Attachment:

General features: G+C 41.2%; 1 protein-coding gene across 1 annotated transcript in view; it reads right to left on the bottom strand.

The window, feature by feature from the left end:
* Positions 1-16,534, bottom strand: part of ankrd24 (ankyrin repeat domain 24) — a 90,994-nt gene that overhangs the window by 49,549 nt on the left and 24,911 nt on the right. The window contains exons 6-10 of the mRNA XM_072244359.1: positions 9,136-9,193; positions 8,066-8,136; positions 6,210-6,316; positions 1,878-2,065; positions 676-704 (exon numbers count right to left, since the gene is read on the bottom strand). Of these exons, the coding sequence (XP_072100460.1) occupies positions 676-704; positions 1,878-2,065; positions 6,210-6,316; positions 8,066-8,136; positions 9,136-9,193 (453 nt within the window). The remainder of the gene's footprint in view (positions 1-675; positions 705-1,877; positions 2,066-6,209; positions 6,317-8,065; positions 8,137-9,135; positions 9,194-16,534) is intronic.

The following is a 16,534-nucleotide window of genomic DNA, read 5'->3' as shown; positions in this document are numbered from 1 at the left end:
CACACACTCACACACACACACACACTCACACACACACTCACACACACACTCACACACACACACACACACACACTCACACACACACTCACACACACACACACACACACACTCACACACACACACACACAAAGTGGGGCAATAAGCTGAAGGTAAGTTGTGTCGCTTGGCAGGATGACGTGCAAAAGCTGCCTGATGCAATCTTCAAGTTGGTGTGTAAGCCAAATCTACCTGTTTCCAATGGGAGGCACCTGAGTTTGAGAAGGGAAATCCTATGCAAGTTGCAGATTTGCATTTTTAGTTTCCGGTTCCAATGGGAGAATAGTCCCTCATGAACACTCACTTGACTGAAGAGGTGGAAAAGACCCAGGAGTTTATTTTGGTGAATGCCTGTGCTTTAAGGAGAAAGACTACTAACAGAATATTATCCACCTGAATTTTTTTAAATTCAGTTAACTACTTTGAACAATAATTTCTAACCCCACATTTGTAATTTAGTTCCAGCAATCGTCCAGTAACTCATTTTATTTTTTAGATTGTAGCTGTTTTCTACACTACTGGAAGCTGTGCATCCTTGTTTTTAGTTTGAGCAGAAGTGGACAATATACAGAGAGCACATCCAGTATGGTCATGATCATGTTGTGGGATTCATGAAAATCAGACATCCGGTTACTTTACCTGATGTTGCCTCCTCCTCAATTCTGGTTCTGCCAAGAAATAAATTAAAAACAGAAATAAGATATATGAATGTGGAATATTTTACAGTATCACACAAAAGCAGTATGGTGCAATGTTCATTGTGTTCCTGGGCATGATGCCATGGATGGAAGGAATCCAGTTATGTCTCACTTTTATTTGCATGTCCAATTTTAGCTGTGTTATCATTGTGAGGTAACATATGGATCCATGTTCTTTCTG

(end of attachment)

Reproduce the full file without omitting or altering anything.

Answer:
General features: G+C 41.2%; 1 protein-coding gene across 1 annotated transcript in view; it reads right to left on the bottom strand.

The window, feature by feature from the left end:
* Positions 1-16,534, bottom strand: part of ankrd24 (ankyrin repeat domain 24) — a 90,994-nt gene that overhangs the window by 49,549 nt on the left and 24,911 nt on the right. The window contains exons 6-10 of the mRNA XM_072244359.1: positions 9,136-9,193; positions 8,066-8,136; positions 6,210-6,316; positions 1,878-2,065; positions 676-704 (exon numbers count right to left, since the gene is read on the bottom strand). Of these exons, the coding sequence (XP_072100460.1) occupies positions 676-704; positions 1,878-2,065; positions 6,210-6,316; positions 8,066-8,136; positions 9,136-9,193 (453 nt within the window). The remainder of the gene's footprint in view (positions 1-675; positions 705-1,877; positions 2,066-6,209; positions 6,317-8,065; positions 8,137-9,135; positions 9,194-16,534) is intronic.

The following is a 16,534-nucleotide window of genomic DNA, read 5'->3' as shown; positions in this document are numbered from 1 at the left end:
CACACACTCACACACACACACACACTCACACACACACTCACACACACACTCACACACACACACACACACACACTCACACACACACTCACACACACACACACACACACACTCACACACACACACACACAAAGTGGGGCAATAAGCTGAAGGTAAGTTGTGTCGCTTGGCAGGATGACGTGCAAAAGCTGCCTGATGCAATCTTCAAGTTGGTGTGTAAGCCAAATCTACCTGTTTCCAATGGGAGGCACCTGAGTTTGAGAAGGGAAATCCTATGCAAGTTGCAGATTTGCATTTTTAGTTTCCGGTTCCAATGGGAGAATAGTCCCTCATGAACACTCACTTGACTGAAGAGGTGGAAAAGACCCAGGAGTTTATTTTGGTGAATGCCTGTGCTTTAAGGAGAAAGACTACTAACAGAATATTATCCACCTGAATTTTTTTAAATTCAGTTAACTACTTTGAACAATAATTTCTAACCCCACATTTGTAATTTAGTTCCAGCAATCGTCCAGTAACTCATTTTATTTTTTAGATTGTAGCTGTTTTCTACACTACTGGAAGCTGTGCATCCTTGTTTTTAGTTTGAGCAGAAGTGGACAATATACAGAGAGCACATCCAGTATGGTCATGATCATGTTGTGGGATTCATGAAAATCAGACATCCGGTTACTTTACCTGATGTTGCCTCCTCCTCAATTCTGGTTCTGCCAAGAAATAAATTAAAAACAGAAATAAGATATATGAATGTGGAATATTTTACAGTATCACACAAAAGCAGTATGGTGCAATGTTCATTGTGTTCCTGGGCATGATGCCATGGATGGAAGGAATCCAGTTATGTCTCACTTTTATTTGCATGTCCAATTTTAGCTGTGTTATCATTGTGAGGTAACATATGGATCCATGTTCTTTCTG